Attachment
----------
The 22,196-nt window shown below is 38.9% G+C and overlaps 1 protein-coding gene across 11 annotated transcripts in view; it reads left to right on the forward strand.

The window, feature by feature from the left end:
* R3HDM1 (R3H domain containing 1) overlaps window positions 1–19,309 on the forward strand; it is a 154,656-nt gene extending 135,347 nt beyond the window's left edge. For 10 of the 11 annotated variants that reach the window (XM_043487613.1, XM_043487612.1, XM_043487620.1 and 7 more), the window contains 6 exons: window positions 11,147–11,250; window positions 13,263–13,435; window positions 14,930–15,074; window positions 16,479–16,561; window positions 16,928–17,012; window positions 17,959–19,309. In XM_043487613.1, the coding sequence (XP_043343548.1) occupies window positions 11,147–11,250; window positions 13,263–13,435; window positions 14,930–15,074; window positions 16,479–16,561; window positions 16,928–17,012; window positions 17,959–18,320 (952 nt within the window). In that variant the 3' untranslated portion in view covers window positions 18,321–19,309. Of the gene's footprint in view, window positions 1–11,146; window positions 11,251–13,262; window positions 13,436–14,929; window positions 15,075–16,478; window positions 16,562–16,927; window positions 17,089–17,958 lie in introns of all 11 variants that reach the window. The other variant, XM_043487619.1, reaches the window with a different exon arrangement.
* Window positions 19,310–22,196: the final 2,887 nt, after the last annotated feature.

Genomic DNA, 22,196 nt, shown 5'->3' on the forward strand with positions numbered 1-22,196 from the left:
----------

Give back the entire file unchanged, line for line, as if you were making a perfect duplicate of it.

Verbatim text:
The 22,196-nt window shown below is 38.9% G+C and overlaps 1 protein-coding gene across 11 annotated transcripts in view; it reads left to right on the forward strand.

The window, feature by feature from the left end:
* R3HDM1 (R3H domain containing 1) overlaps window positions 1–19,309 on the forward strand; it is a 154,656-nt gene extending 135,347 nt beyond the window's left edge. For 10 of the 11 annotated variants that reach the window (XM_043487613.1, XM_043487612.1, XM_043487620.1 and 7 more), the window contains 6 exons: window positions 11,147–11,250; window positions 13,263–13,435; window positions 14,930–15,074; window positions 16,479–16,561; window positions 16,928–17,012; window positions 17,959–19,309. In XM_043487613.1, the coding sequence (XP_043343548.1) occupies window positions 11,147–11,250; window positions 13,263–13,435; window positions 14,930–15,074; window positions 16,479–16,561; window positions 16,928–17,012; window positions 17,959–18,320 (952 nt within the window). In that variant the 3' untranslated portion in view covers window positions 18,321–19,309. Of the gene's footprint in view, window positions 1–11,146; window positions 11,251–13,262; window positions 13,436–14,929; window positions 15,075–16,478; window positions 16,562–16,927; window positions 17,089–17,958 lie in introns of all 11 variants that reach the window. The other variant, XM_043487619.1, reaches the window with a different exon arrangement.
* Window positions 19,310–22,196: the final 2,887 nt, after the last annotated feature.

Genomic DNA, 22,196 nt, shown 5'->3' on the forward strand with positions numbered 1-22,196 from the left: